OBAMA issues Executive Order that gives him control of the internet
- By Sebastian Anthony
REFUSE TO COMPLY..... OR SOON WE ARE DONE AS A REPUBLIC.
Without even the faintest toot of a fanfare, President Barack Obama has issued an Executive Order that outlines an extreme level of communications preparedness in case of crisis or emergency, including the ability to take over any communication network, including the internet.
- By Sebastian Anthony on July 10, 2012 at
To this end, the Order instructs the Director of the Office of Science and Technology Policy (DOSTP) to issue an annual report detailing any changes that should be made to the national security and emergency preparedness (NS/EP) communications programs, capabilities, and policies. The DOSTP must also ensure that he has up-to-date information about the readiness of NS/EP systems, and advise the President on other matters, such as radio spectrum prioritization. The Order also outlines responsibilities for the Secretary of Defense, and other officials.
When we get to Section 5.2, however, there’s this interesting tidbit: “The Secretary of Homeland Security shall: … satisfy priority communications requirements through the use of commercial, Government, and privately owned communications resources, when appropriate.” In short, while it’s stressed that the government must have its own secure networks in place, the Executive Office reserves the right to do whatever it likes with commercial and private networks, in times of emergency or crisis. I’m not an expert on US law, or Executive Orders, so I will go easy on the possible interpretations or implications of Section 5.2 — but I would guess that this will mostly come down to how easily the President and his Executive Office can declare a state of emergency or crisis. If there’s a possible terrorist threat, is that grounds for locking down the US cellular carriers? If Iran attacks the US with a Stuxnet-like virus, is that grounds for the disabling of core internet routers?
It’s also worth noting that the US President has, since the Communications Act of 1934, the power to “suspend or amend… the rules and regulations applicable to any or all stations or devices capable of emitting electromagnetic radiations within the jurisdiction of the United States” — i.e. Obama already has an internet kill switch (as did Bush and every other president since Hoover). The last few years have seen some proposed bills that would give the US government more control over the internet, ostensibly in the name of improved cybersecurity, but so far none of these bills have passed into law.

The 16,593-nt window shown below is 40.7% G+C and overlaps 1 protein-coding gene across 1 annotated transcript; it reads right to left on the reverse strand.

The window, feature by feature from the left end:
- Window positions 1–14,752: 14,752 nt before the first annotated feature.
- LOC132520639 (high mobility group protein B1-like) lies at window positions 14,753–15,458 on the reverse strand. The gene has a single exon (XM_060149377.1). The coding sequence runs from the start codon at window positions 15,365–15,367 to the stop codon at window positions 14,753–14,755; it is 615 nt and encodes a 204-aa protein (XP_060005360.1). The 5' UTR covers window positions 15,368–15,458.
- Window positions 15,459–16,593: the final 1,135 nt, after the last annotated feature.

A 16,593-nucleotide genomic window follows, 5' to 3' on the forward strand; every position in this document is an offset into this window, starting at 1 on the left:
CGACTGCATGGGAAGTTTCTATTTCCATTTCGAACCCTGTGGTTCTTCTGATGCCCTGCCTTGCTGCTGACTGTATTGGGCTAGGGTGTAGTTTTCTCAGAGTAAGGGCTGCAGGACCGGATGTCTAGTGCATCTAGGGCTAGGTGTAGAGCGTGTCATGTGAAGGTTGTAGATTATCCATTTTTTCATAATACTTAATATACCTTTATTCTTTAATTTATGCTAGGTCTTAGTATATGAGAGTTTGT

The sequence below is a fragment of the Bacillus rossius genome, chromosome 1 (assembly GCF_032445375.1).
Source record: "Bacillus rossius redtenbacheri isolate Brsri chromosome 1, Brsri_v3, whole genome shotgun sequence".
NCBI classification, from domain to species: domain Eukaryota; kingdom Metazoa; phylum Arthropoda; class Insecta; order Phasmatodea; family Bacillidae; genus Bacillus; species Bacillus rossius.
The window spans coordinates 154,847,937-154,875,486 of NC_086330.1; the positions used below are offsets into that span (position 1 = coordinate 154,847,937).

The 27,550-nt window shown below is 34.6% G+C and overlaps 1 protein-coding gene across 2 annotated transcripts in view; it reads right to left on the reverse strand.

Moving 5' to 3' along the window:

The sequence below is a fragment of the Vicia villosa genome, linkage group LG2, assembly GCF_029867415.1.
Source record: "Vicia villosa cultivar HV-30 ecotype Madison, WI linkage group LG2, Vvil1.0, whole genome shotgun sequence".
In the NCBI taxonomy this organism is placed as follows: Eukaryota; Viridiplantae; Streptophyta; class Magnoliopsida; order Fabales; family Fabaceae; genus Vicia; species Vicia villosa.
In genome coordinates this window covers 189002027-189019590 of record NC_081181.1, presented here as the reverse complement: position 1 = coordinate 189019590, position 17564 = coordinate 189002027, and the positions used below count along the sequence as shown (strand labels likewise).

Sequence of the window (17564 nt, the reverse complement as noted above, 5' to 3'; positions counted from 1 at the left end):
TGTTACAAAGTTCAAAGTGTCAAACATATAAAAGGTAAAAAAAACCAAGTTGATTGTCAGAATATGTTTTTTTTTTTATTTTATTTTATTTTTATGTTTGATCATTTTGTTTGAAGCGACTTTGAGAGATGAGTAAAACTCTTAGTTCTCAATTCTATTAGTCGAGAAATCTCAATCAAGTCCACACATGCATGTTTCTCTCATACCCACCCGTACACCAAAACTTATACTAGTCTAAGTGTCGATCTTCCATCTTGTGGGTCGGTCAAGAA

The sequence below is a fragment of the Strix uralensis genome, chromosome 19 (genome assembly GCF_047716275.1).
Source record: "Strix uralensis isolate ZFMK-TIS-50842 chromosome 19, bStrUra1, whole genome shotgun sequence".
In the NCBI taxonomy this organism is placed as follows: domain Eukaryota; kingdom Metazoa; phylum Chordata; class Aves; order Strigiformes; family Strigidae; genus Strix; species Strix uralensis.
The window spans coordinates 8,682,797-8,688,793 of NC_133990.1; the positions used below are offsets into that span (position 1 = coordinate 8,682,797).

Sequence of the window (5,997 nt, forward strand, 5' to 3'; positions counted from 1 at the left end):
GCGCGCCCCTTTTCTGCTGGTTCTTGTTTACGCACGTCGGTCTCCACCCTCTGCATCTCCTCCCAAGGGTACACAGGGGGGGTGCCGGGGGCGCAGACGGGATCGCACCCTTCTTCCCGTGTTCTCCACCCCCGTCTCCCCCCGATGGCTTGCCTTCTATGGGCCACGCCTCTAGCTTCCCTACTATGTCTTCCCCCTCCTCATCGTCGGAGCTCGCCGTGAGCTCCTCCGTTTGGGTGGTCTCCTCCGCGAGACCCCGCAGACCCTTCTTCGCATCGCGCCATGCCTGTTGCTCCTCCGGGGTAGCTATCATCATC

While Congress’s attempt to introduce improved cybersecurity measures has generally been received by the press as an attempt to curtail our internet liberties, the fact remains that cybersecurity will become an actual threat to our glorious country at some point. Cyberwarfare is undeniably in our midst; when so much can be achieved without political posturing or scrambling jets, countries would be crazy to not launch cyber attacks. It will be interesting to see how the President and Congress eventually deal with these threats, without stepping on the ACLU’s toes. As always, it will probably take a massive disaster or attack to pass a bill.
Another interesting point, I think, is the implementation. In the case of Section 5.2, the President assumes that the Secretary of Homeland Security can basically just… take over a private or commercial network. How does she do this? Can she demand that Verizon installs a core router in the White House bunker? Can she jump in a limo, head over to Verizon HQ, and announce to everyone that she’s now in charge?
In the case of a kill switch, it would require some 8,000 US ISPs (yes, there are that many) to comply with the President, or to attach their core infrastructure to a remotely-accessible power switch. The other option, of course, would be for the ISPs to install a physical switch at the White House, where, in case of emergency or crisis, the President could shut down the internet by gleefully mashing dozens of buttons at a time with his big hands. Thinking about it, he would probably get a special mallet made for the occasion.